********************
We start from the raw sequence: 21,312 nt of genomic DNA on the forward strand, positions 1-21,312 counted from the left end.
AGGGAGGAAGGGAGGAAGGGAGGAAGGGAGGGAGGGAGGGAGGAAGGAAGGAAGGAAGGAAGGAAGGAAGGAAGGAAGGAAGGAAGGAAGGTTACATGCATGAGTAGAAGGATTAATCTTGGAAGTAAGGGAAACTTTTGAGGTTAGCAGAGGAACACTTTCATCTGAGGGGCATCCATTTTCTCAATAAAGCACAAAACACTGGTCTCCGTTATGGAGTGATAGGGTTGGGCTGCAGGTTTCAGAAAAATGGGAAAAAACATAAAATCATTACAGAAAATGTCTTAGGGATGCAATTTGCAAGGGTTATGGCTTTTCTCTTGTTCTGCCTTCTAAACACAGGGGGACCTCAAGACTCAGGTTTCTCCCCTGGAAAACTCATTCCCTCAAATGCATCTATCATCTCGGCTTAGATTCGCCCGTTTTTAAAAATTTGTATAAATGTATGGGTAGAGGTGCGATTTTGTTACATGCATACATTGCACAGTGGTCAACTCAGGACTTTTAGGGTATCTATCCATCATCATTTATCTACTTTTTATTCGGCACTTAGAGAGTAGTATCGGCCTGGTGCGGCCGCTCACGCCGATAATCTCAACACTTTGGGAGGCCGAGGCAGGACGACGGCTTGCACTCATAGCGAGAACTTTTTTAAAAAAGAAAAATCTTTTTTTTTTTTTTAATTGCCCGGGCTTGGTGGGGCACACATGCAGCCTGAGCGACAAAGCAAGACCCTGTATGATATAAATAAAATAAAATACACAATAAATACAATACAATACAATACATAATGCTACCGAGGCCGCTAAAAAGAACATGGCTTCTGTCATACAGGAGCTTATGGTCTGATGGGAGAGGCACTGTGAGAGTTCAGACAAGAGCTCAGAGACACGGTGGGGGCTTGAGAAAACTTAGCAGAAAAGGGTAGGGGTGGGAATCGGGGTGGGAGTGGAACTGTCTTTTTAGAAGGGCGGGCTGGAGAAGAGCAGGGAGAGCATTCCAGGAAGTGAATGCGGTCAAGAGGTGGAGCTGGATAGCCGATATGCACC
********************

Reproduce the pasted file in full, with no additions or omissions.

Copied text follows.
We start from the raw sequence: 21,312 nt of genomic DNA on the forward strand, positions 1-21,312 counted from the left end.
AGGGAGGAAGGGAGGAAGGGAGGAAGGGAGGGAGGGAGGGAGGAAGGAAGGAAGGAAGGAAGGAAGGAAGGAAGGAAGGAAGGAAGGAAGGTTACATGCATGAGTAGAAGGATTAATCTTGGAAGTAAGGGAAACTTTTGAGGTTAGCAGAGGAACACTTTCATCTGAGGGGCATCCATTTTCTCAATAAAGCACAAAACACTGGTCTCCGTTATGGAGTGATAGGGTTGGGCTGCAGGTTTCAGAAAAATGGGAAAAAACATAAAATCATTACAGAAAATGTCTTAGGGATGCAATTTGCAAGGGTTATGGCTTTTCTCTTGTTCTGCCTTCTAAACACAGGGGGACCTCAAGACTCAGGTTTCTCCCCTGGAAAACTCATTCCCTCAAATGCATCTATCATCTCGGCTTAGATTCGCCCGTTTTTAAAAATTTGTATAAATGTATGGGTAGAGGTGCGATTTTGTTACATGCATACATTGCACAGTGGTCAACTCAGGACTTTTAGGGTATCTATCCATCATCATTTATCTACTTTTTATTCGGCACTTAGAGAGTAGTATCGGCCTGGTGCGGCCGCTCACGCCGATAATCTCAACACTTTGGGAGGCCGAGGCAGGACGACGGCTTGCACTCATAGCGAGAACTTTTTTAAAAAAGAAAAATCTTTTTTTTTTTTTTAATTGCCCGGGCTTGGTGGGGCACACATGCAGCCTGAGCGACAAAGCAAGACCCTGTATGATATAAATAAAATAAAATACACAATAAATACAATACAATACAATACATAATGCTACCGAGGCCGCTAAAAAGAACATGGCTTCTGTCATACAGGAGCTTATGGTCTGATGGGAGAGGCACTGTGAGAGTTCAGACAAGAGCTCAGAGACACGGTGGGGGCTTGAGAAAACTTAGCAGAAAAGGGTAGGGGTGGGAATCGGGGTGGGAGTGGAACTGTCTTTTTAGAAGGGCGGGCTGGAGAAGAGCAGGGAGAGCATTCCAGGAAGTGAATGCGGTCAAGAGGTGGAGCTGGATAGCCGATATGCACC